20 year imprisonment for hunting impala
My cousin was convicted of unlawful hunting of impala. He hunted only one impala for family consumption. He was found in possession of a skin and ten kilograms of impala he hunted. Last week he was sentenced to twenty years imprisonment by the court. This sentence looks excessive to me. Can you advise me on the legality of this sentence? Is it not to harsh?
Prior to 8th July 2016, the offence of unlawful hunting or possession of any part of wildlife was punishable under the Wildlife Conservation Act, 2009 depending on the value and species of the wildlife. The Court could even impose a fine against the offender depending on the species, quantity and value of the wildlife hunted or possessed.
However, in July, 2016 the Parliament through Act No.3 of 2016 amended section 60(2) of the Economic and Organised Crime Control Act by prescribing a new minimum sentence of 20 years imprisonment for all economic offences irrespective of the nature of the economic offence charged. Unlawful hunting or possession of impala meat or skin is one of the economic offences listed under paragraph 14 of the First Schedule to the Economic and Organised Crime Control Act. So the minimum sentence the Court can impose for unlawful hunting of any wildlife species including even one impala is 20 years imprisonment regardless of its value or species or number or the purpose for hunting the impala.
Hence if the crime was committed post July 2016, the sentence is legal. It is indeed quite a harsh sentence but it is unfortunately supported by the law.
Employer and trade union disagree on retrenchment package
Due to the effect of Covid-19 our business has been affected and our Company has been compelled to carry out retrenchment in order to reduce the wage bill and mitigate business losses. During consultation meetings between the management and the trade union, the trade union disagreed with the retrenchment package which our Company offered. What can the Company do?
Consultation with a trade union is not a consent seeking process. Failure of negotiation with the trade union does not bar an employer from proceeding with retrenchment. However, under section 38(2)(3) of the Employment and Labour Relations Act, 2004 and rule 23(9) of the Employment and Labour Relations (Code of Good Practice) Rules, 2007 where a trade union or employees refer a complaint against the ongoing retrenchment process to the Commission for Mediation and Arbitration (CMA), the employer is required to stop the implementation of the retrenchment until the expiration of 30 days from the date of referral of the dispute to the CMA. After expiration of 30 days, the Employer may proceed with the retrenchment unilaterally but such unilateral retrenchment may still be challenged on procedure or merits. If the trade union has not referred the dispute to the CMA, your company may proceed with the retrenchment unilaterally.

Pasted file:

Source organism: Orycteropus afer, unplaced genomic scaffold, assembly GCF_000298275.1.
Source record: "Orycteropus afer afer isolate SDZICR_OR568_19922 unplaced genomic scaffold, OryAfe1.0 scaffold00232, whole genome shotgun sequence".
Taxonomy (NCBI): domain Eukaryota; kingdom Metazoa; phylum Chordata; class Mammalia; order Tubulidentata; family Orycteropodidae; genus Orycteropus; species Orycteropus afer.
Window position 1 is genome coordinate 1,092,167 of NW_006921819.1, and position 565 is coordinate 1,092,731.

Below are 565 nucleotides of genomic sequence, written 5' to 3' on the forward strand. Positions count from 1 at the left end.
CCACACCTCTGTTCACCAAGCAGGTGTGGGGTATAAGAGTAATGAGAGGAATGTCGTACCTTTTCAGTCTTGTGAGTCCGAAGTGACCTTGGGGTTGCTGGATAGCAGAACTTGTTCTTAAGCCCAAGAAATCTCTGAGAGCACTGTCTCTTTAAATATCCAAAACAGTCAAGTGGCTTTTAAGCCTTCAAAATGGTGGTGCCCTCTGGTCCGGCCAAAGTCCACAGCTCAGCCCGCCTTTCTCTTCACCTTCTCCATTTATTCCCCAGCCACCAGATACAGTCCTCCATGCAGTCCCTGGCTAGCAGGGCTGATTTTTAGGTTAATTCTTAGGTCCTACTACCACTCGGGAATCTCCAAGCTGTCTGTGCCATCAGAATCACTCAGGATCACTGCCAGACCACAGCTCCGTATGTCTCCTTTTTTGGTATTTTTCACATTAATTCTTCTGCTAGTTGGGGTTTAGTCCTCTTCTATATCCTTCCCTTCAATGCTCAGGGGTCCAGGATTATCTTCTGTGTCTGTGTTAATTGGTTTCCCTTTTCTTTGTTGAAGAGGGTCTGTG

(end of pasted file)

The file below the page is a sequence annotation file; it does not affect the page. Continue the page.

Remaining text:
Offence partly committed in Mainland Tanzania and partly in Zanzibar
I understand that judiciary except the Court of Appeal is not a union matter. What if an offence is partly committed in Mainland Tanzania and partly in Zanzibar, can the accused be tried in a court of Tanzania Mainland?
Yes. Section 7 of the Penal Code confers the Courts of Mainland Tanzania with jurisdiction to try offences that have been partly committed in Mainland Tanzania and outside Mainland Tanzania. This section can be used to try an offence whose commission might have been organised from Zanzibar or it was partly committed in Zanzibar and partly in Mainland Tanzania.
Advertising misleading on price
There is a particular airline that sent out an e mail advert of tickets at very competitive prices but has never made them available even if you are the first person to contact them. I have reason to believe that they are trying to attract people to call them to sell seats at higher prices, which they are successfully doing. Is there no law that protects passengers who are treated like this? It is unfair for them to be misguiding the public like this. Can the airline also demand payment in advance or can I ask for credit?
This is illegal and in contravention of our laws. Under section 22 of the Fair Competition Act it is stated that (I) no person shall advertise goods or services for supply at a specified price if there are reasonable grounds, of which he is aware, or ought reasonably to be aware, for believing that he will not be able to offer for supply those goods or services at that price for a period that is, and in quantities that are, reasonable having regard to the nature of the market in which he carries on business and the nature of the advertisement. (2) Any person who has, in trade, advertised goods or services for supply at a specified price shall offer such goods or services for supply at that price for a period that is, and in quantities that are, reasonable having regard to the nature of the market in which he carries on business and the nature of the advertisement. This is reportable with the Fair Competition Commission who can take appropriate action.
As for credit, there is no law that covers on how payment should be made. Most airlines indeed demand upfront payment which is quite standard in many parts of the world. We do not see this as being a breach of any law. What the airline cannot demand is for you to pay in USD only. A TZS option of paying, at equivalent exchange rate, must be provided for as well.